1. Be provocative – Today during one of the sessions, Ned Breslin activated the audience by challenging the idea that data collection was the ‘answer to the problem’, by saying that we needed to do something with the data puke. This totally caught me off guard, and I think sort of grabbed the audience and shook them a little. I felt bad for the speaker following Ned, since the speaker had to go right back to talking about data… woops! Ned’s comments though set the tone for the rest of the session by really asking people to move beyond patting each other on the back and trying to apply the ideals of open data sourcing with action. Later in the day, the same idea of provocation came up with the “inward investment in agriculture” session, which sought to take a critical eye to the framing of land grabbing as 100% negative. The panel, comprised of African leaders, international NGO reps, European government workers, and international financiers, was in general pro-land deals, insofar as the deals are just, sustainable, and enfranchising. This is not a perspective that is heard lately in the media, and I liked the discourse. Great, new thinking.

 

2. Everybody knows the value of water…. ? – During the ‘open data’ session this morning, one of the panelists mentioned that everybody knows the value of water, and I balked. This is not the case at all – everybody may need water, and everybody may think they value water, but very few pay a price that reflects its scarcity or criticality for our survival. I challenged the speaker on this point – but time elapsed before we could really discuss things. The same theme emerged later during the ‘inward investment’ session, when I suggested that the discussion of land grabs must be accompanied by the inclusion of water rights, particularly water as a property right (from the David Zetland school of thought). This spun the conversation up in a dynamic way…. right when the panel was ending! Not enough time to really get into water pricing and the granting of water property rights as a vehicle for sustainable water access, but such is life 🙂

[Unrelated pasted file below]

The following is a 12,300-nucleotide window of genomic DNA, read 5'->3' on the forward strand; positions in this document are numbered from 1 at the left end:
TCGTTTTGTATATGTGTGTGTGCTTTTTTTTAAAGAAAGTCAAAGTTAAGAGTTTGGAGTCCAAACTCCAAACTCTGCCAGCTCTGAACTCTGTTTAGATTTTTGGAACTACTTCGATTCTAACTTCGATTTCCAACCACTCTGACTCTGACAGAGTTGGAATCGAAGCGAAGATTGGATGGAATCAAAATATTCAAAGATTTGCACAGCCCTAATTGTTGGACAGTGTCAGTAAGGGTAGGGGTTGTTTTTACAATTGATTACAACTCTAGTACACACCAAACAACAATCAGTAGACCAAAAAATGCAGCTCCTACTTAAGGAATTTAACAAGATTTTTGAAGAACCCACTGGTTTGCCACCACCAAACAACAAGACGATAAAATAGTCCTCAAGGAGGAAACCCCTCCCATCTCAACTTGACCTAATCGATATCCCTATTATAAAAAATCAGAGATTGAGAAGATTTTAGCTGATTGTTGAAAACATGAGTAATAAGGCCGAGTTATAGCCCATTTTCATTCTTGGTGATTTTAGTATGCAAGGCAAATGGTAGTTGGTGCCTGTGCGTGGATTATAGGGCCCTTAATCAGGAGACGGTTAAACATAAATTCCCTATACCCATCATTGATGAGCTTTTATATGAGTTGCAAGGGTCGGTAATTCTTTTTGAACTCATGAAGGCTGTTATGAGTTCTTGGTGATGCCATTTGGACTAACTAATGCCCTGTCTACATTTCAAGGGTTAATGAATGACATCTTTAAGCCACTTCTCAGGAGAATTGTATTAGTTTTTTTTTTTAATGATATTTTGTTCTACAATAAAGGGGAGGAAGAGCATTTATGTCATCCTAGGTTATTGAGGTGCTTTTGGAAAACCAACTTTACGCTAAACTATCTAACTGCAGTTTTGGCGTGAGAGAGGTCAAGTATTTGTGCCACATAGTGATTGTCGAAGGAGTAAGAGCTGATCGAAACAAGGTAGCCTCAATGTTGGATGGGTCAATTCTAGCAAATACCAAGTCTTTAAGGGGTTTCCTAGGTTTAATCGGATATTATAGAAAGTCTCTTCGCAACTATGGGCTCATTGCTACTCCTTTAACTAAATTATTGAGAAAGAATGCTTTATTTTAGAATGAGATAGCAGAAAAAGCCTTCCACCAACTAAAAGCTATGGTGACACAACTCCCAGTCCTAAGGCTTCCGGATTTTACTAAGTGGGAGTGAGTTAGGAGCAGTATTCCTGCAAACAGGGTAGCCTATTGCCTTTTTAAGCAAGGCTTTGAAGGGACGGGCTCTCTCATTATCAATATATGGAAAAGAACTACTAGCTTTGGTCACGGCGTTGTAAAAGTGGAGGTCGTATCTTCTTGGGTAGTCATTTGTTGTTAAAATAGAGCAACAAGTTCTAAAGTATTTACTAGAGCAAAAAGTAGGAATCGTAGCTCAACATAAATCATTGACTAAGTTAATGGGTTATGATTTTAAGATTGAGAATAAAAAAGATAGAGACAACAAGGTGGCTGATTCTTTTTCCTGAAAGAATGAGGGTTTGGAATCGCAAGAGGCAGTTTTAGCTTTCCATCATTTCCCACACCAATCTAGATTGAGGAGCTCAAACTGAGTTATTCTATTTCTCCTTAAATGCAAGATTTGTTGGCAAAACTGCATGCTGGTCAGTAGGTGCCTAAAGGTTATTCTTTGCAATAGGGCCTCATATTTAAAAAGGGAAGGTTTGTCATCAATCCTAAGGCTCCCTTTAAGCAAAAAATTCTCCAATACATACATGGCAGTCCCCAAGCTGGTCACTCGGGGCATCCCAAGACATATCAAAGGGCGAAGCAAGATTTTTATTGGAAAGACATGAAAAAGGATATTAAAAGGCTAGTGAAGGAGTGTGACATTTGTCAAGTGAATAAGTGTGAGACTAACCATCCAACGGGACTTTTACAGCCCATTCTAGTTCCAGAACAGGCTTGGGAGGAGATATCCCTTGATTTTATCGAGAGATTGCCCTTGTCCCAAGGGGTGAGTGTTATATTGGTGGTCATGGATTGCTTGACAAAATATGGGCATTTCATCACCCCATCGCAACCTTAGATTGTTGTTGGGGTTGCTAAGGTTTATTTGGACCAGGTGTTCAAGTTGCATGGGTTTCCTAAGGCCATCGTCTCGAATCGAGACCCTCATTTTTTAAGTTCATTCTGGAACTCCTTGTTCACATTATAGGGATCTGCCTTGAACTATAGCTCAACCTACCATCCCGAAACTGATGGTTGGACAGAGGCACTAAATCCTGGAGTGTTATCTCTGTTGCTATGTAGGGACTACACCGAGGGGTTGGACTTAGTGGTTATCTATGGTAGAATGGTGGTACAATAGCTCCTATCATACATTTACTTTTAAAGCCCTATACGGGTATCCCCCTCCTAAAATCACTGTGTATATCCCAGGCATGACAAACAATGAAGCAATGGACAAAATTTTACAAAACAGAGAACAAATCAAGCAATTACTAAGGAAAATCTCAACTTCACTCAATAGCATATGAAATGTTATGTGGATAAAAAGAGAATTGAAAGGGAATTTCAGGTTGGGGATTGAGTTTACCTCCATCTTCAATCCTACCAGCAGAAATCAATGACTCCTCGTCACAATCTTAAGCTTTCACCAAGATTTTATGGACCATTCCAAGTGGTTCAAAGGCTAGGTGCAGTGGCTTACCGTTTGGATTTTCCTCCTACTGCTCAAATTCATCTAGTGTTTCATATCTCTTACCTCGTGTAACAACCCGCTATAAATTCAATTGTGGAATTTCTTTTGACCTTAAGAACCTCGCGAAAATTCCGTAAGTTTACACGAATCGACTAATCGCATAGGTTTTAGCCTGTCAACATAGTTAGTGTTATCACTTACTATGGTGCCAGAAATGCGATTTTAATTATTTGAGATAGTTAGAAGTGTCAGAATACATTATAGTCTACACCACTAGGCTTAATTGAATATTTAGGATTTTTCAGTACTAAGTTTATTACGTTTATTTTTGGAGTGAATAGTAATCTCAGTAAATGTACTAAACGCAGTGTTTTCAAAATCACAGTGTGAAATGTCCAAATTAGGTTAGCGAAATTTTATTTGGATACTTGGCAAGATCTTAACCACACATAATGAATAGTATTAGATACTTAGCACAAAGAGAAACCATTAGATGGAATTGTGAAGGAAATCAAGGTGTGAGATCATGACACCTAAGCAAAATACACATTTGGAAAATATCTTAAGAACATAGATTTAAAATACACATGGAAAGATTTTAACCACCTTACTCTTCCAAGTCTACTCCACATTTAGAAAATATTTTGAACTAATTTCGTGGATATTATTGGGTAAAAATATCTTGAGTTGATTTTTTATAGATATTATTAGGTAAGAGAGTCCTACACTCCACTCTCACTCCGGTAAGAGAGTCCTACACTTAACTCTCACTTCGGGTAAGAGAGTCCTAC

3. Leverage your network, and if you don’t have one, create oneThe past few days I’ve realized the power of Twitter. This sounds silly, but the fact that I have had the opportunity to connect with multiple people (including representatives from the US State Dept., World Bank, and the directors of Water for People, and Circle of Blue) simply because I do something that is freely accessible (that is – tweeting) is pretty phenomenal. I’ve invested a lot of time in blogging, twitter, and other internet-based ‘networks’, but the fact that I’m known as the ‘twitter-guy’ at World Water Week gives me pause. The key reason that I’m known for this is because I decided to do it. Someone else could decide to madly tweet throughout the sessions also (which would be great to have the company!), and they might suddenly be encountering the people and organizations that are shaking things up in the water world.

 

Tomorrow I hope to keep up the provocation, networking, and engagement – despite my inevitable zombie walk as a result of tonight’s late hour 🙂

The QANAT: June 9-15, 2012

What is The QANAT? A weekly digest of highlights (from news websites, blogs, etc.) related to water security, broken up by topic.

The QANAT is named after an ancient water supply system comprised of a series of vertical shafts that drain into a long horizontal tunnel, connecting a mountain aquifer to a community, field, or livestock pond.  Check the wikipedia page for an excellent overview.